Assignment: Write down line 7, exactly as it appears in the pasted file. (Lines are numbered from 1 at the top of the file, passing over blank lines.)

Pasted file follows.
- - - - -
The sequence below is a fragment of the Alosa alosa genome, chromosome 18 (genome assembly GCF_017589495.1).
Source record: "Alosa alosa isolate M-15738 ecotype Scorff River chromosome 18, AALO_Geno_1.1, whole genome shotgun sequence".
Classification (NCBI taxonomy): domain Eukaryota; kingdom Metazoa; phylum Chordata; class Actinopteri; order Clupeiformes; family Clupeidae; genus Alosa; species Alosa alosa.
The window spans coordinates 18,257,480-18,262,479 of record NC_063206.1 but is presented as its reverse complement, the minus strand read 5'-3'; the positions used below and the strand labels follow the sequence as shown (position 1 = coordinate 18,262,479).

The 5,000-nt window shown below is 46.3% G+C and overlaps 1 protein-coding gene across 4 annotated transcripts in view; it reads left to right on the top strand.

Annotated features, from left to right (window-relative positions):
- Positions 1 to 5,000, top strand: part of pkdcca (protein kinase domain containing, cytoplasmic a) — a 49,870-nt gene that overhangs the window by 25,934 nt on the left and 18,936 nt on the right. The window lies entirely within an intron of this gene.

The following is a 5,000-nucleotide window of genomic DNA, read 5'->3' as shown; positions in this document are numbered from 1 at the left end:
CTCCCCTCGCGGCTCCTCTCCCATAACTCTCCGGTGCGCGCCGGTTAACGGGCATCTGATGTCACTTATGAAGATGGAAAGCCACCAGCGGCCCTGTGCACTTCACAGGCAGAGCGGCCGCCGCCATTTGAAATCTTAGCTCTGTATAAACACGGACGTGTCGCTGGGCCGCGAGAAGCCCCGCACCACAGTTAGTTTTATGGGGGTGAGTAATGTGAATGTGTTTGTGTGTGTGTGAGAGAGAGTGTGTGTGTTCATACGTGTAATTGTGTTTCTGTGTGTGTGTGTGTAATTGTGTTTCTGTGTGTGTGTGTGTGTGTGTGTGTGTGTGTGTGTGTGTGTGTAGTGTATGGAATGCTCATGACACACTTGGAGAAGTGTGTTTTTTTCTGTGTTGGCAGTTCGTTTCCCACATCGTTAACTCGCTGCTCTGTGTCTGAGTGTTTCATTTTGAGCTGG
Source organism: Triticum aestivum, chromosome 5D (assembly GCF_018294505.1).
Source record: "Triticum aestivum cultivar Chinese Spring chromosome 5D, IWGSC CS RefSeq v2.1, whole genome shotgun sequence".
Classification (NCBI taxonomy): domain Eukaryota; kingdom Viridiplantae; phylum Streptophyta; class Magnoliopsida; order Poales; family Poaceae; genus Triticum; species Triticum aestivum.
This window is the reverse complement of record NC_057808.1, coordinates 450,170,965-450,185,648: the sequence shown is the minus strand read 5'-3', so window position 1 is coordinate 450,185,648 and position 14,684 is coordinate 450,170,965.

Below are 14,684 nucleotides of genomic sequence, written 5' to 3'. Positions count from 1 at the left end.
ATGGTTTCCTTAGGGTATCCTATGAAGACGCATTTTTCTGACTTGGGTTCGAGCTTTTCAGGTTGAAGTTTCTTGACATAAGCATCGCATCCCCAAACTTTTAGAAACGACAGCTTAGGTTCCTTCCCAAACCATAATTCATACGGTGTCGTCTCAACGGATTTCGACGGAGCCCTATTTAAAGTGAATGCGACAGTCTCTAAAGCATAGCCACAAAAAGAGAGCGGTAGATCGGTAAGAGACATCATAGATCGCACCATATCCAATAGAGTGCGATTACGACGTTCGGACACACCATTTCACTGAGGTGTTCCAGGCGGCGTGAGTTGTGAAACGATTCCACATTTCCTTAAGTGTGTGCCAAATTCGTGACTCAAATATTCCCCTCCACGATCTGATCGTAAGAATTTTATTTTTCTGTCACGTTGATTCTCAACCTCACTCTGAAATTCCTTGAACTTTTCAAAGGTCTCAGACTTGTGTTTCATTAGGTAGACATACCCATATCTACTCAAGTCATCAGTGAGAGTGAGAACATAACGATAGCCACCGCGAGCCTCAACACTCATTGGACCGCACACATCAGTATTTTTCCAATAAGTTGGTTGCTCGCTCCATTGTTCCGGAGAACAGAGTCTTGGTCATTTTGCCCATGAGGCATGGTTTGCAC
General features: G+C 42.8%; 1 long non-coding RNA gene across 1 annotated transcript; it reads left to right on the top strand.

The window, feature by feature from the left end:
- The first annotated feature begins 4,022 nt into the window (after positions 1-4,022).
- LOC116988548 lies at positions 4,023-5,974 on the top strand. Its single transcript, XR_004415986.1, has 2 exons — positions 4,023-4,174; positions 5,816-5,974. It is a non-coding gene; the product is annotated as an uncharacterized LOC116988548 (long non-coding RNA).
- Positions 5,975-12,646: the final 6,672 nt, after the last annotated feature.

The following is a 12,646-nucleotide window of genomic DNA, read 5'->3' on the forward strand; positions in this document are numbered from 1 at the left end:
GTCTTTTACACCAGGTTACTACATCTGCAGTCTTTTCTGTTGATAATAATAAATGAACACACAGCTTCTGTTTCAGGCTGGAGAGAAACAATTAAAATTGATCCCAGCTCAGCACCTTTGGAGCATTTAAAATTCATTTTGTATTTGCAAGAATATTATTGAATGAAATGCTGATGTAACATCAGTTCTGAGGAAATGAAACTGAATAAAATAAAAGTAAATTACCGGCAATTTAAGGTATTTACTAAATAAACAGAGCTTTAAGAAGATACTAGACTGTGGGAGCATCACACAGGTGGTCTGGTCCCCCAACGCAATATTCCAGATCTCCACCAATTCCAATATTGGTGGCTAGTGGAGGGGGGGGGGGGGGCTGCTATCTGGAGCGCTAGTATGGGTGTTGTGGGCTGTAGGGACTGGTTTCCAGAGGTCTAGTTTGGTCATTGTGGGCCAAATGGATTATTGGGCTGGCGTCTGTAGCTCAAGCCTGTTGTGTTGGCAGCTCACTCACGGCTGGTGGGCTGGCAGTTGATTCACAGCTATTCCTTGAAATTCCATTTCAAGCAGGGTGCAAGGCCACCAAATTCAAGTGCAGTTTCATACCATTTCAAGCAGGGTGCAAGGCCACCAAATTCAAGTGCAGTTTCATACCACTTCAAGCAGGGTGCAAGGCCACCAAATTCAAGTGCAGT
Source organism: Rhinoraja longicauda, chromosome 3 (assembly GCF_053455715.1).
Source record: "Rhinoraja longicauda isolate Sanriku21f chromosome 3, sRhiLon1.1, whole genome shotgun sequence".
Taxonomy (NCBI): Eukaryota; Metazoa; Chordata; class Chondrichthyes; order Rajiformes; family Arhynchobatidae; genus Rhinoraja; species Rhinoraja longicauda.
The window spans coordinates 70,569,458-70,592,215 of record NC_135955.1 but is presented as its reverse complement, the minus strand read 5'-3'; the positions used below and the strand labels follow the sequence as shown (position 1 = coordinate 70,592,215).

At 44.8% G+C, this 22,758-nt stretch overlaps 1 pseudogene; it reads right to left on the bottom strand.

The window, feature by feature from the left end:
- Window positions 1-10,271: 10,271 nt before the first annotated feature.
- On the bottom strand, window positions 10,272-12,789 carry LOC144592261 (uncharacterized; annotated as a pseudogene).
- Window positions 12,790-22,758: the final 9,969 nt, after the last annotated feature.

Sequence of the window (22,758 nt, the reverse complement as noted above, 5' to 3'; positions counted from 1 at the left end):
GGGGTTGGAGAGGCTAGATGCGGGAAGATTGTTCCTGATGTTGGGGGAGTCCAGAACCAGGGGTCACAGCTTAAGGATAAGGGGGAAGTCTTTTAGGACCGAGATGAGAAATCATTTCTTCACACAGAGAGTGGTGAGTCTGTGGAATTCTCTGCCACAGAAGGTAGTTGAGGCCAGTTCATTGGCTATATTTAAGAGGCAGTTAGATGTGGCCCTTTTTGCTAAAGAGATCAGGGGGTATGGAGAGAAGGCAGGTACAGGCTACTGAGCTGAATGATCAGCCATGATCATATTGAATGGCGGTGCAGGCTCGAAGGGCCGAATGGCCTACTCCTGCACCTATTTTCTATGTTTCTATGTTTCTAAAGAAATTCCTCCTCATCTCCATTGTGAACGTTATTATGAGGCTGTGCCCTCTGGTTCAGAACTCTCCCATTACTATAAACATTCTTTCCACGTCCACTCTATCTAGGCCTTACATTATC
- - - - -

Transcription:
- Positions 1 to 5,000, top strand: part of pkdcca (protein kinase domain containing, cytoplasmic a) — a 49,870-nt gene that overhangs the window by 25,934 nt on the left and 18,936 nt on the right. The window lies entirely within an intron of this gene.